Thus, the color developing concentrates of this invention include one or more color developing agents that are well known in the art that, in oxidized form, will react with dye forming color couplers in the processed materials. Such color developing agents include, but are not limited to, aminophenols, p-phenylenediamines (especially N,N-dialkyl-p-phenylenediamines) and others which are well known in the art, such as EP 0 434 097A1 (published Jun. 26, 1991) and EP 0 530 921A1 (published Mar. 10, 1993). It may be useful for the color developing agents to have one or more water-solubilizing groups as are known in the art. Further details of such materials are provided in Research Disclosure, publication 38957, pages 592-639 (September 1996).
Preferred color developing agents include, but are not limited to, N,N-diethyl p-phenylenediamine sulfate (KODAK Color Developing Agent CD-2), 4-amino-3-methyl-N-(2-methane sulfonamidoethyl)aniline sulfate, 4-(N-ethyl-N-β-hydroxyethylamino)-2-methylaniline sulfate (KODAK Color Developing Agent CD-4), p-hydroxyethylethylaminoaniline sulfate, 4-(N-ethyl-N-2-methanesulfonylaminoethyl)-2-methylphenylenediamine sesquisulfate (KODAK Color Developing Agent CD-3), 4-(N-ethyl-N-2-methanesulfonylaminoethyl)-2-methylphenylenediamine sesquisulfate, and others readily apparent to one skilled in the art.
In order to protect the color developing agents from oxidation, one or more antioxidants are generally included in the color developing compositions. Either inorganic or organic antioxidants can be used. Many classes of useful antioxidants are known, including but not limited to, sulfites (such as sodium sulfite, potassium sulfite, sodium bisulfite and potassium metabisulfite), hydroxylamine (and derivatives thereof), hydrazines, hydrazides, amino acids, ascorbic acid (and derivatives thereof), hydroxamic acids, aminoketones, mono- and polysaccharides, mono- and polyamines, quaternary ammonium salts, nitroxy radicals, alcohols, and oximes. Also useful as antioxidants are 1,4-cyclohexadiones as described in copending and commonly assigned U.S. Ser. No. 091123,976 (filed Jul. 29, 1998 by Qiao and McGarry), Mixtures of compounds from the same or different classes of antioxidants can also be used if desired.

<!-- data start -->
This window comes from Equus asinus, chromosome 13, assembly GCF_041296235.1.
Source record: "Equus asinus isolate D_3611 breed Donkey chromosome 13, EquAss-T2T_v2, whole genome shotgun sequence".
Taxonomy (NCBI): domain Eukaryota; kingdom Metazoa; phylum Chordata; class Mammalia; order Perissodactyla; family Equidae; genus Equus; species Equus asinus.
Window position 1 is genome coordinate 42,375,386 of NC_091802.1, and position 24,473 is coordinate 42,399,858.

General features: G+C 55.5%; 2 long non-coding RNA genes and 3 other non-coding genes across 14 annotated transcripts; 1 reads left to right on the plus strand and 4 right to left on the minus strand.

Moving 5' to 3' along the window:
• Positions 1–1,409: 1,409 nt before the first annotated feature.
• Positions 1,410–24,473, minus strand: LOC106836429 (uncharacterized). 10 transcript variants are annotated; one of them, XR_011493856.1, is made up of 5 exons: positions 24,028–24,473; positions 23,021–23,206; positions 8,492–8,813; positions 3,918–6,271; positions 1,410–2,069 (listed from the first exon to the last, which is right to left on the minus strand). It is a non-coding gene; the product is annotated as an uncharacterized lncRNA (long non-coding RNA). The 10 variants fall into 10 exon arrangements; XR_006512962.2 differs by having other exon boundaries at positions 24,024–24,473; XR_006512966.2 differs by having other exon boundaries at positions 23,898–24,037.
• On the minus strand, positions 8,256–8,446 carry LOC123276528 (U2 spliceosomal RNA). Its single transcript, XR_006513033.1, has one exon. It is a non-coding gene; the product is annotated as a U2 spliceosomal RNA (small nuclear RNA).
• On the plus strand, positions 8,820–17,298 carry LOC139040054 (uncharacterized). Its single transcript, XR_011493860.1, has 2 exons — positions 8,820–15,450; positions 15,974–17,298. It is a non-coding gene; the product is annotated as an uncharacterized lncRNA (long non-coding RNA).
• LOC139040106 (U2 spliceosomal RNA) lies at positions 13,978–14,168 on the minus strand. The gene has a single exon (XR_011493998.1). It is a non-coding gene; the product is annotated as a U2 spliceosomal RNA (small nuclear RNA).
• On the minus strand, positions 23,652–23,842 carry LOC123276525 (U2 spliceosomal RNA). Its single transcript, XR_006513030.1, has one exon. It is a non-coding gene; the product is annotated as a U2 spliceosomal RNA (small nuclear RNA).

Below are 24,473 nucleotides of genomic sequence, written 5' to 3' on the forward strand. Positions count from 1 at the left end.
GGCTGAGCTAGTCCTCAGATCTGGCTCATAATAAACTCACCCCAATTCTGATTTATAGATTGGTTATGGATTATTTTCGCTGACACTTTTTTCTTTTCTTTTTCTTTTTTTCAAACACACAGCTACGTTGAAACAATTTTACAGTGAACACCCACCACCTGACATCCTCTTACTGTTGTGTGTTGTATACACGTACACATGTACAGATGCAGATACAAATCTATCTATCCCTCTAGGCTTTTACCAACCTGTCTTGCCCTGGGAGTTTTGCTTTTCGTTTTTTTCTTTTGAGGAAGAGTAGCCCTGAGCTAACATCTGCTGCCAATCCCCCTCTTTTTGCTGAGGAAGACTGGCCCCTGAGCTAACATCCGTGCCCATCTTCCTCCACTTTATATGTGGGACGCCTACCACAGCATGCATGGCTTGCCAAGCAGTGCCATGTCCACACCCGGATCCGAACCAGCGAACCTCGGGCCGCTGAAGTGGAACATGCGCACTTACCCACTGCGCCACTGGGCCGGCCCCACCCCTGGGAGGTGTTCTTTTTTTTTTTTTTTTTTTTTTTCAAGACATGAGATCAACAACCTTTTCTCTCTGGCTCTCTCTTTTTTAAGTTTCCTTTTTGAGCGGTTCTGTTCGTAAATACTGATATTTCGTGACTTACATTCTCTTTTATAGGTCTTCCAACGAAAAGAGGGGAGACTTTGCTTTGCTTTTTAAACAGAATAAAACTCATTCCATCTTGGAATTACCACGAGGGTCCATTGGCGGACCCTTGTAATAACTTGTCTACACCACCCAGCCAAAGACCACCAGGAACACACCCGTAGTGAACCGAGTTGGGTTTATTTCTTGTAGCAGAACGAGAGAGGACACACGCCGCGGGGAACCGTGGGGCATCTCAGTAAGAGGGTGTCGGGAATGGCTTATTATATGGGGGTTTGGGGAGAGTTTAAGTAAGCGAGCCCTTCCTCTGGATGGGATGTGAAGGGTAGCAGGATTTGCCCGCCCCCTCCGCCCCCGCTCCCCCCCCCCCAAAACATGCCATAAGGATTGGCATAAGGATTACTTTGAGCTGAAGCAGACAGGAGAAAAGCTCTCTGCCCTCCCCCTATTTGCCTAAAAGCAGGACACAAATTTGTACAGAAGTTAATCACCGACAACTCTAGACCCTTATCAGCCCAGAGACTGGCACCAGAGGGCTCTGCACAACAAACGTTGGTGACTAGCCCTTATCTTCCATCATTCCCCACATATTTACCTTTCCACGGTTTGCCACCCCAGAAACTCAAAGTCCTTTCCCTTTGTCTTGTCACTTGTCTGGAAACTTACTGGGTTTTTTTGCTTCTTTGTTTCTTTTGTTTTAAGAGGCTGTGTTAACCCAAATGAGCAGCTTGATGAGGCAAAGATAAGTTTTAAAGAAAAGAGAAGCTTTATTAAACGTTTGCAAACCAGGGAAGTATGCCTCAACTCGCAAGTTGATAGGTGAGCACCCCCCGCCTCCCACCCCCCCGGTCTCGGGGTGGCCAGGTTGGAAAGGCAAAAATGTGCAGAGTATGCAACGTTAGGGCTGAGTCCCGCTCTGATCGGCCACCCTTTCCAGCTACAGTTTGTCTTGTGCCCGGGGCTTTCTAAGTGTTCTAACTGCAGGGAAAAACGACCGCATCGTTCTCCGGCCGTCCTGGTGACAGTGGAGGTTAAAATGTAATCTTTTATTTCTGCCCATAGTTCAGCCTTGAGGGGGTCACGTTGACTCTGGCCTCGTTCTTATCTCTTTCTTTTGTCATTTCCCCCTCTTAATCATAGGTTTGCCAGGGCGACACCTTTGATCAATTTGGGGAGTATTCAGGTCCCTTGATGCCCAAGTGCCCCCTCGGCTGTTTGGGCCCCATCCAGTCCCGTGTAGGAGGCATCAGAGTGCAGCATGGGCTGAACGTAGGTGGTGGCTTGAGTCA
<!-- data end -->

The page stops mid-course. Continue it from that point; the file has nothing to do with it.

Especially useful antioxidants are hydroxylamine derivatives as described for example, in U.S. Pat. No. 4,892,804 (Vincent et al), U.S. Pat. No. 4,876,174 (Ishikawa et al), U.S. Pat. No. 5,354,646 (Kobayashi et al) and U.S. Pat. No. 5,660,974 (Marrese et al), and U.S. Pat. No. 5,646,327 (Burns et al), the disclosures of which are all incorporated herein by reference with respect to antioxidants. Many of these antioxidants are mono- and dialkylhydroxylamines having one or more substituents on one or both alkyl groups. Particularly useful alkyl substituents include sulfo, carboxy, amino, sulfonamido, carbonamido, hydroxy and other solubilizing substituents. One usefull hydroxylamine antioxidant is N,N-diethylhydroxylamine.
In other embodiments, the noted hydroxylamine derivatives can be mono- or dialkylhydroxylamines having one or more hydroxy substituents on the one or more alkyl groups. Representative compounds of this type are described for example in U.S. Pat. No. 5,709,982 (Marrese et al), incorporated herein by reference, as having the structure I:
wherein R is hydrogen, a substituted or unsubstituted alkyl group of 1 to 10 carbon atoms, a substituted or unsubstituted hydroxyalkyl group of 1 to 10 carbon atoms, a substituted or unsubstituted cycloalkyl group of 5 to 10 carbon atoms, or a substituted or unsubstituted aryl group having 6 to 10 carbon atoms in the aromatic nucleus.
X1 is —CR2(OH)CHR1— and X2 is —CHR1CR2(OH)— wherein R1 and R2 are independently hydrogen, hydroxy, a substituted or unsubstituted allyl group or 1 or 2 carbon atoms, a substituted or unsubstituted hydroxyalkyl group of 1 or 2 carbon atoms, or R1 and R2 together represent the carbon atoms necessary to complete a substituted or unsubstituted 5- to 8-membered saturated or unsaturated carbocyclic ring structure.
Y is a substituted or unsubstituted alkylene group having at least 4 carbon atoms, and has an even number of carbon atoms, or Y is a substituted or unsubstituted divalent aliphatic group having an even total number of carbon and oxygen atoms in the chain, provided that the aliphatic group has a least 4 atoms in the chain.
Also in Structure I, m, n and p are independently 0 or 1. Preferably, each of m and n is 1, and p is 0.
Specific di-substituted hydroxylamine antioxidants include, but are not limited to: N,N-bis(2,3-dihydroxypropyl)hydroxylamine, N,N-bis(2-methyl-2,3-dihydroxypropyl)hydroxylamine and N,N-bis(l -hydroxymethyl-2-hydroxy-3-phenylpropyl)hydroxylamine. The first compound is preferred.